On Friday, loyalists announced that protests against post-Brexit arrangements were being halted amid mourning for Prince Philip. The day before, over a dozen police officers were injured during clashes with rioters in Belfast. Protesters threw rocks and bottles at police and burned a bus.
Late on Saturday, teenagers gathered in the same area in Belfast, but disappeared once they saw police vehicles approaching, according to the Sputnik correspondent. Social workers also kept watch on the situation in the city.
One local resident told Sputnik that the recent violence in Belfast is largely due to the coronavirus restrictions, as they have prevented people from relieving the stress of their daily lives by socializing in bars and nightclubs.
Earlier this week, Irish Prime Minister Micheal Martin and his UK counterpart, Boris Johnson, discussed the ongoing violence in Northern Ireland and together called on the conflicting parties to calm down and start a dialogue.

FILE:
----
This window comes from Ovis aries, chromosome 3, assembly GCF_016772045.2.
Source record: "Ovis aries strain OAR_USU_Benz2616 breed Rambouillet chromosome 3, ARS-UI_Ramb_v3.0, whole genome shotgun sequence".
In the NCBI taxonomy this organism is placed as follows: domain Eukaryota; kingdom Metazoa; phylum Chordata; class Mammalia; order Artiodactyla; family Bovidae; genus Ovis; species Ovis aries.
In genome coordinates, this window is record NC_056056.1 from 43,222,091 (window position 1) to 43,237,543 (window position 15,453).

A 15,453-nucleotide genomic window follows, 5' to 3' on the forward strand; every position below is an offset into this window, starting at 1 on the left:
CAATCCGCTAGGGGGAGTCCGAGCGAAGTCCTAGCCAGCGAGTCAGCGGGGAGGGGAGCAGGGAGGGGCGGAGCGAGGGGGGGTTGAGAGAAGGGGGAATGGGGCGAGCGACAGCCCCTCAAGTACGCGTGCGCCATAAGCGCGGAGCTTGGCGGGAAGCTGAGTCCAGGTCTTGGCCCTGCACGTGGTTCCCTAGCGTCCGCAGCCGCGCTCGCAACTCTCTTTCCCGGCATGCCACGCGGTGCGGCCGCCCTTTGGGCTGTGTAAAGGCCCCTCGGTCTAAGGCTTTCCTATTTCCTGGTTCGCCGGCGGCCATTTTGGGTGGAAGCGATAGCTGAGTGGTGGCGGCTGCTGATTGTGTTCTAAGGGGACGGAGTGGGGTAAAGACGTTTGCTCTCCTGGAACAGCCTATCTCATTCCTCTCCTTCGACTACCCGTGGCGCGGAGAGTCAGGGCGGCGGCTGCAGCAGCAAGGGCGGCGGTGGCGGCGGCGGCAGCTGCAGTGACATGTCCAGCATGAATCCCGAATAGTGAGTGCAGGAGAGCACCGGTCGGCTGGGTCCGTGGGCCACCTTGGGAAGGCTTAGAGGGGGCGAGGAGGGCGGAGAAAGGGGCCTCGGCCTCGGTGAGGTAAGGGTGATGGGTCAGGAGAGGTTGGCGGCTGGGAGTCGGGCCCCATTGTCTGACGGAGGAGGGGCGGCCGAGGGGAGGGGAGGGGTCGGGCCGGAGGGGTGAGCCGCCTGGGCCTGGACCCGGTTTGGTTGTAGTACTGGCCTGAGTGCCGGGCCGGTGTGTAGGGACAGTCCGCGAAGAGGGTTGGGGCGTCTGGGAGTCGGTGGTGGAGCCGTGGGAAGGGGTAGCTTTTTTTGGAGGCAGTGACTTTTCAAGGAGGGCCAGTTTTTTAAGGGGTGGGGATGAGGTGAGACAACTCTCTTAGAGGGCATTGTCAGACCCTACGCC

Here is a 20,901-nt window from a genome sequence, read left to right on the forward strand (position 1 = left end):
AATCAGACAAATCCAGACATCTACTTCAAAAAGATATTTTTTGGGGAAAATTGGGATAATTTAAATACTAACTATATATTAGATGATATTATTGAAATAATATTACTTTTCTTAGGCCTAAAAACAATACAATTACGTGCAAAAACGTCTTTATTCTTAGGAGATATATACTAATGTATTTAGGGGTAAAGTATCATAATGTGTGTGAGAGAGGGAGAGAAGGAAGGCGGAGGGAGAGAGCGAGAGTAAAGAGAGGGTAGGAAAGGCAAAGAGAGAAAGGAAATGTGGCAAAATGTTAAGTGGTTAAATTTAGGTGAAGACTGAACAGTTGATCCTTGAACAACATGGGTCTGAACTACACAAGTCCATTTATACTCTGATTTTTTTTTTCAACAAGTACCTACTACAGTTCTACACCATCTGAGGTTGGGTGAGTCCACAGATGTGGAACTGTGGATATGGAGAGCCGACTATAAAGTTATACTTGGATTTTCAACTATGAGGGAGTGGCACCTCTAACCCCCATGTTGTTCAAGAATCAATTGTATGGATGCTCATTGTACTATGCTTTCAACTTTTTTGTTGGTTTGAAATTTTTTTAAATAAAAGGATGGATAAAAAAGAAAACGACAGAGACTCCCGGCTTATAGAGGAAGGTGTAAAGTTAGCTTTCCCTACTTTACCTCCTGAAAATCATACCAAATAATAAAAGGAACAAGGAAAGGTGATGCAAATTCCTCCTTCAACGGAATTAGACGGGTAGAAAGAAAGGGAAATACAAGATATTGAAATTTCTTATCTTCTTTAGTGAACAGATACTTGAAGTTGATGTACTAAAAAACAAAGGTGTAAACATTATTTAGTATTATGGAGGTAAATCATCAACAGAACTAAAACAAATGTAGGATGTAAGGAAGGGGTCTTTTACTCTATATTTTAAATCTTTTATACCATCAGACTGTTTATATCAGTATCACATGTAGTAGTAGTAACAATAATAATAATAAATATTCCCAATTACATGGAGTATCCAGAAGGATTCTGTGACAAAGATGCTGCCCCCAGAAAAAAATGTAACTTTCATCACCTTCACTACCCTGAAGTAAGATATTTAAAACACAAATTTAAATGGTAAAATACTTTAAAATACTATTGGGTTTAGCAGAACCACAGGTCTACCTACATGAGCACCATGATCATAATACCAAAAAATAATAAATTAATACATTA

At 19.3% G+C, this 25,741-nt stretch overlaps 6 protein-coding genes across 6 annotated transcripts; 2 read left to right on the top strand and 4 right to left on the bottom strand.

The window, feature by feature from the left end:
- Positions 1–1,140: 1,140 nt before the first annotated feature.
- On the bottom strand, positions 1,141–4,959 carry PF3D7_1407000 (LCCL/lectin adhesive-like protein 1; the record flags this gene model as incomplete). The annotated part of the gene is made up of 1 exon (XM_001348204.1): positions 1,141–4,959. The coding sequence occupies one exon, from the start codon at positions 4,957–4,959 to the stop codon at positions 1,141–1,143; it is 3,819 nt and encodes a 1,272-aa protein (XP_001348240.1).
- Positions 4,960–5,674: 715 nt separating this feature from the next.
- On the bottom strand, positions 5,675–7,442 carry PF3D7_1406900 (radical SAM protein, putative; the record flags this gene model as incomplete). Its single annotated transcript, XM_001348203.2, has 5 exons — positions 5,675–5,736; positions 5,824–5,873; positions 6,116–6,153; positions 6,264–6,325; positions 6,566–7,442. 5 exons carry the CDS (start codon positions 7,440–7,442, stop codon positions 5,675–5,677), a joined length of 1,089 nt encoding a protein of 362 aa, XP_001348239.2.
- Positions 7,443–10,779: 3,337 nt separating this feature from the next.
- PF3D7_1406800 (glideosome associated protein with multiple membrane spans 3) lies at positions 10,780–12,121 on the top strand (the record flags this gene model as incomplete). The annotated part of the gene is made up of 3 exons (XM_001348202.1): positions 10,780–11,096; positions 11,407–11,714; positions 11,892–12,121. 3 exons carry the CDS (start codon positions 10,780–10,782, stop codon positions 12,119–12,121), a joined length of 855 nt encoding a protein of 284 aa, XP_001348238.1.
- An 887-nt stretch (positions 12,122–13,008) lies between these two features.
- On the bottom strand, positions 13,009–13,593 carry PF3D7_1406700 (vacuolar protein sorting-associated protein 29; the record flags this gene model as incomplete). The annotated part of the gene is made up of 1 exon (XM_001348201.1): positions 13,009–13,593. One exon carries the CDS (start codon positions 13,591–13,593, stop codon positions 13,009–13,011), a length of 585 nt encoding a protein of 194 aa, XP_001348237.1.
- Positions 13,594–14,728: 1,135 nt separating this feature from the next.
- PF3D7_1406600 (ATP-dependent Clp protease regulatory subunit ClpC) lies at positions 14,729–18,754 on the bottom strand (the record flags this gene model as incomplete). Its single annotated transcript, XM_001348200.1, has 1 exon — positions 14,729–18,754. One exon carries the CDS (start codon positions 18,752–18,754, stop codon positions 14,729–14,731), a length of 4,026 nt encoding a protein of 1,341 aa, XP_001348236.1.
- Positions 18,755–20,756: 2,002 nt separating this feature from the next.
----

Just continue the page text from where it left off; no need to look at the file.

In recent days, the UK province of Northern Ireland has been gripped by clashes between police and demonstrators who are protesting post-Brexit regulations governing the two-state island.
On Thursday, Brandon Lewis, the UK government's secretary of state for Northern Ireland, who was on an urgent visit to Belfast, called for an end to the violence and disorder, noting that the only way to resolve differences is through dialogue.
The recent Belfast unrest primarily comes amid discontent in loyalist communities toward post-Brexit arrangements which have created new economic barriers between Northern Ireland and the rest of the United Kingdom. The protests have also been linked to loyalist frustration over the handling of COVID-19 regulation breaches by Sinn Fein politicians who attended the funeral of republican Bobby Storey.
More than 70 law enforcement officers have been injured during the past several days of unrest in Northern Ireland, while the number of protester casualties has not been reported.